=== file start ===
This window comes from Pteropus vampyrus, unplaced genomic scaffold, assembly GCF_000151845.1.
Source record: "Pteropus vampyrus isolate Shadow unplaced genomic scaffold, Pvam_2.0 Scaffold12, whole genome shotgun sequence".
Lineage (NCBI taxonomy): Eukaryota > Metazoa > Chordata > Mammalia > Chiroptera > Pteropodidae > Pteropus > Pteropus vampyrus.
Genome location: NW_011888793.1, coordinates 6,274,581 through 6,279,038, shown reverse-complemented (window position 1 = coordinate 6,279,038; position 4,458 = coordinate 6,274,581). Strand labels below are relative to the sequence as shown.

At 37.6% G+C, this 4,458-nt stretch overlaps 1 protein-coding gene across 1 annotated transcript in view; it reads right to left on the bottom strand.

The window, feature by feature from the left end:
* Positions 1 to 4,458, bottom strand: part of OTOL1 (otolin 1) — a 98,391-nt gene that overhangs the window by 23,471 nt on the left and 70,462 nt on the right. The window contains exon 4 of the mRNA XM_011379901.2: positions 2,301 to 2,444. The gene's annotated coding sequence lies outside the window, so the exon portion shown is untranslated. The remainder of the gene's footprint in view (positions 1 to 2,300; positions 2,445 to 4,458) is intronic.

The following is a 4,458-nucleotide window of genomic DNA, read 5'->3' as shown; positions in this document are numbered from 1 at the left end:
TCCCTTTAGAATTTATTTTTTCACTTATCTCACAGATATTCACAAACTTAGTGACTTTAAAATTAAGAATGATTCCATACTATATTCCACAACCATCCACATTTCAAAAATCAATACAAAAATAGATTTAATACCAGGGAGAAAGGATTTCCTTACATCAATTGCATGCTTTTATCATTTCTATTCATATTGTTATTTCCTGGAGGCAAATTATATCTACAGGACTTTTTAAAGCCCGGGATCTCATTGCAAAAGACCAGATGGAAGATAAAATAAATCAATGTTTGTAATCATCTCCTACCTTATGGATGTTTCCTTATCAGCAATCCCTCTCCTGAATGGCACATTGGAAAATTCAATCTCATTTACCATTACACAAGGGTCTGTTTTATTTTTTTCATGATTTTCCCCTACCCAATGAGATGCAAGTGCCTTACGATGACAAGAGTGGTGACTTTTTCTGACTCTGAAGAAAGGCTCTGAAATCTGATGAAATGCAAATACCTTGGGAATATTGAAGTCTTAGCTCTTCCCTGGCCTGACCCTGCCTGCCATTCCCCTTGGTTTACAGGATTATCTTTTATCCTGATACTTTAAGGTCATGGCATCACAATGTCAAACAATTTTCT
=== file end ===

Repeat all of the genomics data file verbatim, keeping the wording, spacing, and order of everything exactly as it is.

This window comes from Pteropus vampyrus, unplaced genomic scaffold, assembly GCF_000151845.1.
Source record: "Pteropus vampyrus isolate Shadow unplaced genomic scaffold, Pvam_2.0 Scaffold12, whole genome shotgun sequence".
Lineage (NCBI taxonomy): Eukaryota > Metazoa > Chordata > Mammalia > Chiroptera > Pteropodidae > Pteropus > Pteropus vampyrus.
Genome location: NW_011888793.1, coordinates 6,274,581 through 6,279,038, shown reverse-complemented (window position 1 = coordinate 6,279,038; position 4,458 = coordinate 6,274,581). Strand labels below are relative to the sequence as shown.

At 37.6% G+C, this 4,458-nt stretch overlaps 1 protein-coding gene across 1 annotated transcript in view; it reads right to left on the bottom strand.

The window, feature by feature from the left end:
* Positions 1 to 4,458, bottom strand: part of OTOL1 (otolin 1) — a 98,391-nt gene that overhangs the window by 23,471 nt on the left and 70,462 nt on the right. The window contains exon 4 of the mRNA XM_011379901.2: positions 2,301 to 2,444. The gene's annotated coding sequence lies outside the window, so the exon portion shown is untranslated. The remainder of the gene's footprint in view (positions 1 to 2,300; positions 2,445 to 4,458) is intronic.

The following is a 4,458-nucleotide window of genomic DNA, read 5'->3' as shown; positions in this document are numbered from 1 at the left end:
TCCCTTTAGAATTTATTTTTTCACTTATCTCACAGATATTCACAAACTTAGTGACTTTAAAATTAAGAATGATTCCATACTATATTCCACAACCATCCACATTTCAAAAATCAATACAAAAATAGATTTAATACCAGGGAGAAAGGATTTCCTTACATCAATTGCATGCTTTTATCATTTCTATTCATATTGTTATTTCCTGGAGGCAAATTATATCTACAGGACTTTTTAAAGCCCGGGATCTCATTGCAAAAGACCAGATGGAAGATAAAATAAATCAATGTTTGTAATCATCTCCTACCTTATGGATGTTTCCTTATCAGCAATCCCTCTCCTGAATGGCACATTGGAAAATTCAATCTCATTTACCATTACACAAGGGTCTGTTTTATTTTTTTCATGATTTTCCCCTACCCAATGAGATGCAAGTGCCTTACGATGACAAGAGTGGTGACTTTTTCTGACTCTGAAGAAAGGCTCTGAAATCTGATGAAATGCAAATACCTTGGGAATATTGAAGTCTTAGCTCTTCCCTGGCCTGACCCTGCCTGCCATTCCCCTTGGTTTACAGGATTATCTTTTATCCTGATACTTTAAGGTCATGGCATCACAATGTCAAACAATTTTCT